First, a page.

My blog is dedicated to the exploration of industrial hemp in America including the rich history of all forms of cannabis, the evolving law and politics of hemp and marijuana, the many products made from cannabis and the capacity, real or imagined, of hemp to re-industrialize rural America and revitalize the American family farm.
Saturday, March 5, 2016
The Effects of CBD on Fear, Anxiety, and a Healthy Stress Response
Phytocannabinoids like cannabidiol (CBD) are a subclass of cannabinoids derived from plants, typically hemp. In the 1800s, hemp plants were widely cultivated as a fiber source and food in the form of seed oil. Even George Washington grew hemp on his farm in Mount Vernon. Today, worldwide uses of hemp encompass hundreds of consumer products, including ropes, fabrics, paper, plastics and construction materials, and even serve as a source of protein. These same hemp plants are also the major source of commercial CBD extracts, which today are being used to attenuate fear and anxiety and promote a healthy stress response.
How Cannabinoid Receptors Control Stress Response
Cannabinoid receptors (CB1, CB2, TRPV1, GP55 and others) and the biochemical machinery necessary to synthesize and generate cannabinoids are present within areas of the brain known to control emotional behavior, mood, sleep, stress, irritability, fear and even the sensation of “craving.” These structures include the prefrontal cortex, amygdala, hippocampus, nucleus accumbens, and periaqueductal gray (PAG) of the midbrain. Several lines of evidence in mice and other animals have clearly demonstrated that activation of cannabinoid receptors within the brain lowers heart rate and blood pressure responses to stress and reduces panic and anxiety behavior. Put simply, hemp-derived CBD administration appears to attenuate the well-known “fight or flight” phenomenon to physical and mental stress. Other studies using similar models in animals have shown that CBD administration decreases fear-avoidant and conditioned responses to pain or punishment.
In humans, one of the earliest studies to document the beneficial effects of CBD on anxiety was published in 1982 (1). Using a double-blind, cross-over design where each subject served as their own control, eight healthy volunteers were given either 0.5 mg/kg tetrahydrocannabinol (THC), 1 mg/kg CBD, a mixture containing 0.5 mg/kg THC and 1 mg/kg CBD, or diazepam (Valium) as a control. The results showed that CBD blocked the anxiety promoted by THC, indicating antagonism between the two cannabinoids.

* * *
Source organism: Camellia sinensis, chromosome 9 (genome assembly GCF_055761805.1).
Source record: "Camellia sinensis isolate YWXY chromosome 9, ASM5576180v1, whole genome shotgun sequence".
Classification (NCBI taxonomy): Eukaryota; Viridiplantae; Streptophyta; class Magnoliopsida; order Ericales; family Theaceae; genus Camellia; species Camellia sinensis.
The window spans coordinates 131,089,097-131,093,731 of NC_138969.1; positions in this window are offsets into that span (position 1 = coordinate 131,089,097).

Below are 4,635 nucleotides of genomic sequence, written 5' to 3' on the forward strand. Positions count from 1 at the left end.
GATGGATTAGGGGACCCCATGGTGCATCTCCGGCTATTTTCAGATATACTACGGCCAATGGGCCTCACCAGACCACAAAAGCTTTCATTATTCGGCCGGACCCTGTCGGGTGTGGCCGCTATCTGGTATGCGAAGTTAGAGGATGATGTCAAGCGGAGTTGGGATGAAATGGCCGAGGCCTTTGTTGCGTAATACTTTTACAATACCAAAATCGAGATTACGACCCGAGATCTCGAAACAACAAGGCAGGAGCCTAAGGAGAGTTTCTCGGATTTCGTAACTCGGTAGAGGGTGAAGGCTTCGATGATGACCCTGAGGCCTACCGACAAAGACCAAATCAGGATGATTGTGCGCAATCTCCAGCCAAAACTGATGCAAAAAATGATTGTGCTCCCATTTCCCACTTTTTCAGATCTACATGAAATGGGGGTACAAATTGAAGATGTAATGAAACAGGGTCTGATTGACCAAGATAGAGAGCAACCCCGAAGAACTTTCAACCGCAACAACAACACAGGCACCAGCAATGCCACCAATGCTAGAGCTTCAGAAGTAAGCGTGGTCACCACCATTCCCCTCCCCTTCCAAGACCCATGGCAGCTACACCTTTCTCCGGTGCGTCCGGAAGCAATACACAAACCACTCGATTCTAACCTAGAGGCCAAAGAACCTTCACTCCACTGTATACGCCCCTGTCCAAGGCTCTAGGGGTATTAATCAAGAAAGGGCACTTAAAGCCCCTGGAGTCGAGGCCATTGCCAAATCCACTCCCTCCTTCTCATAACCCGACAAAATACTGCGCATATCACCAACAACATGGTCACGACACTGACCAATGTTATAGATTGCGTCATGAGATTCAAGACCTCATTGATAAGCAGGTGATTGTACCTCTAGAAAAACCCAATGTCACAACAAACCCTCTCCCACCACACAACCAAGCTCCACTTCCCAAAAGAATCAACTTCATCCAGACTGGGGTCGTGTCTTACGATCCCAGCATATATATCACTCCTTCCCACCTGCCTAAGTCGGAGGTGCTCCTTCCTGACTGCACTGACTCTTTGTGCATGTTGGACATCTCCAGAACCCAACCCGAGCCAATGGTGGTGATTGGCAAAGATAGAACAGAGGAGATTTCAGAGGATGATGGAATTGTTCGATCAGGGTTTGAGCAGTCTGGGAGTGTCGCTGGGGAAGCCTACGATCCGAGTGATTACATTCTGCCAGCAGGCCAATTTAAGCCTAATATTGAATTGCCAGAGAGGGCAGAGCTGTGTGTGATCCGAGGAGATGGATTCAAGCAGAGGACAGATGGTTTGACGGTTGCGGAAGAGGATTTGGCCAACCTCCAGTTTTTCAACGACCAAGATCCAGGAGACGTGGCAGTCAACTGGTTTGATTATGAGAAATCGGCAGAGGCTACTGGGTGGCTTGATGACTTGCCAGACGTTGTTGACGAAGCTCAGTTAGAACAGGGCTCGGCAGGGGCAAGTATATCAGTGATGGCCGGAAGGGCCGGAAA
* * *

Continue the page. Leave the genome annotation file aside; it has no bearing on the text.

In another study using a simulated public speaking test to induce stress, a 300-milligram dose of CBD reduced symptoms of self-rated anxiety (2). Follow-up studies have confirmed and extended these results by reporting significant decreases in cognitive impairment and speech performance in subjects submitted to anxiety induced by several different procedures.
Mapping CBD’s Neurological Effects
Other more elegant studies have used single photon emission computed tomography (SPECT) and functional magnetic resonance imaging (fMRI) to examine changes in regional blood flow and neural correlates of brain activity in response to CBD administration (3,4). Results from these studies, using doses of between 400 and 600 milligrams of CBD, indicate increases in brain activity in the left parahippocampal gyrus and decreases in the left amygdala-hippocampus complex, along with attenuated responses during the recognition of fearful facial expressions in the amygdala and the anterior cingulate. Collectively, these patterns of SPECT and fMRI results are consistent with effects on alleviating anxiety, irritability, fear and stress responses from hemp-derived CBD administration.
Interestingly, a case report was published by Shannon S et al. in the journal Integrative Medicine, on hemp-derived CBD oil for decreasing the habitual use of marijuana (5). This case describes the gradual decrease in anxiety (as measured by HAM-A: Hamilton Anxiety Rating Scale) and feelings of stress and irritability from the marijuana non-use, while maintaining normal sleep quality. According to the authors, the use of hemp-derived CBD oil helped in transitioning this patient away from habitual marijuana use while avoiding negative stress responses. The neuronal circuits within the brain that control many of these behaviors and emotions appear to be positively modulated by CBD.
Given the ongoing, emerging human clinical data supporting the use of a hemp-derived CBD-rich extracts for modulating fear, anxiety and a healthy stress response, it looks like good old George Washington was a bona fide hemp pioneer.
Zuardi AW, Shirakawa I, Finkelfarb E, Karniol IG. Action of cannabidiol on the anxiety and other effects produced by delta 9-THC in normal subjects. Psychopharmacology (Berl) 1982;76:245–250.
Zuardi AW, Cosme RA, Graeff FG, Guimarães FS. Effects of ipsapirone and cannabidiol on human experimental anxiety. J Psychopharmacol. 1993;7:82–88.
Crippa JA, Zuardi AW, Garrido GE, Wichert-Ana L, Guarnieri R, Ferrari L, et al. Effects of cannabidiol (CBD) on regional cerebral blood flow. Neuropsychopharmacology. 2004;29:417–426.
Fusar-Poli P, Allen P, Bhattacharyya S, Crippa JA, Mechelli A, Borgwardt S, et al. Modulation of effective connectivity during emotional processing by Delta 9-tetrahydrocannabinol and cannabidiol. Int J Neuropsychopharmacol. 2009a;13:421–432.
Shannon S and Opila-Lehman J. Cannabidiol Oil for Decreasing Addictive Use of Marijuanna: A Case Report. Integrative Medicine. 2015;14:6:31-35.